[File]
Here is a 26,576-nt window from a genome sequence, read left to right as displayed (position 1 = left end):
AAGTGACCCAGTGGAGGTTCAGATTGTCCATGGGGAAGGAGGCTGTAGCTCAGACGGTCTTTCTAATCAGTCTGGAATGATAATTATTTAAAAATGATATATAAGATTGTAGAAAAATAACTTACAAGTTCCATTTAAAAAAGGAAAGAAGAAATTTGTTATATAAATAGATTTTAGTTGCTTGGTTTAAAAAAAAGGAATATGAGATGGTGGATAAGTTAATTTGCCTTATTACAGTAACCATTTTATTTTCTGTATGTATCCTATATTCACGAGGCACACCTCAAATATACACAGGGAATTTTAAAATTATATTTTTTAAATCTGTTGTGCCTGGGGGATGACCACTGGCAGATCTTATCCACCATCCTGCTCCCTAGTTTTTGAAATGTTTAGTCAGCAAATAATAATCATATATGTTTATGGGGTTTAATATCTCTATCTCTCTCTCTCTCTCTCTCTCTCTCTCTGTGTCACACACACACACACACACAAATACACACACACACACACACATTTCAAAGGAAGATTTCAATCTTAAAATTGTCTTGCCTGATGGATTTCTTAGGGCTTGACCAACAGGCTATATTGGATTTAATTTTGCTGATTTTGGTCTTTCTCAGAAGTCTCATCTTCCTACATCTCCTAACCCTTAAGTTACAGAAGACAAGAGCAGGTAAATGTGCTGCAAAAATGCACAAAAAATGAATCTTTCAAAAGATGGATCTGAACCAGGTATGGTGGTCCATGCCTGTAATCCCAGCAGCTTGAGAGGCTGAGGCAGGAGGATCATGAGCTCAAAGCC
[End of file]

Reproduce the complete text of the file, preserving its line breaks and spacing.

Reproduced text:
Here is a 26,576-nt window from a genome sequence, read left to right as displayed (position 1 = left end):
AAGTGACCCAGTGGAGGTTCAGATTGTCCATGGGGAAGGAGGCTGTAGCTCAGACGGTCTTTCTAATCAGTCTGGAATGATAATTATTTAAAAATGATATATAAGATTGTAGAAAAATAACTTACAAGTTCCATTTAAAAAAGGAAAGAAGAAATTTGTTATATAAATAGATTTTAGTTGCTTGGTTTAAAAAAAAGGAATATGAGATGGTGGATAAGTTAATTTGCCTTATTACAGTAACCATTTTATTTTCTGTATGTATCCTATATTCACGAGGCACACCTCAAATATACACAGGGAATTTTAAAATTATATTTTTTAAATCTGTTGTGCCTGGGGGATGACCACTGGCAGATCTTATCCACCATCCTGCTCCCTAGTTTTTGAAATGTTTAGTCAGCAAATAATAATCATATATGTTTATGGGGTTTAATATCTCTATCTCTCTCTCTCTCTCTCTCTCTCTCTCTGTGTCACACACACACACACACACAAATACACACACACACACACACATTTCAAAGGAAGATTTCAATCTTAAAATTGTCTTGCCTGATGGATTTCTTAGGGCTTGACCAACAGGCTATATTGGATTTAATTTTGCTGATTTTGGTCTTTCTCAGAAGTCTCATCTTCCTACATCTCCTAACCCTTAAGTTACAGAAGACAAGAGCAGGTAAATGTGCTGCAAAAATGCACAAAAAATGAATCTTTCAAAAGATGGATCTGAACCAGGTATGGTGGTCCATGCCTGTAATCCCAGCAGCTTGAGAGGCTGAGGCAGGAGGATCATGAGCTCAAAGCC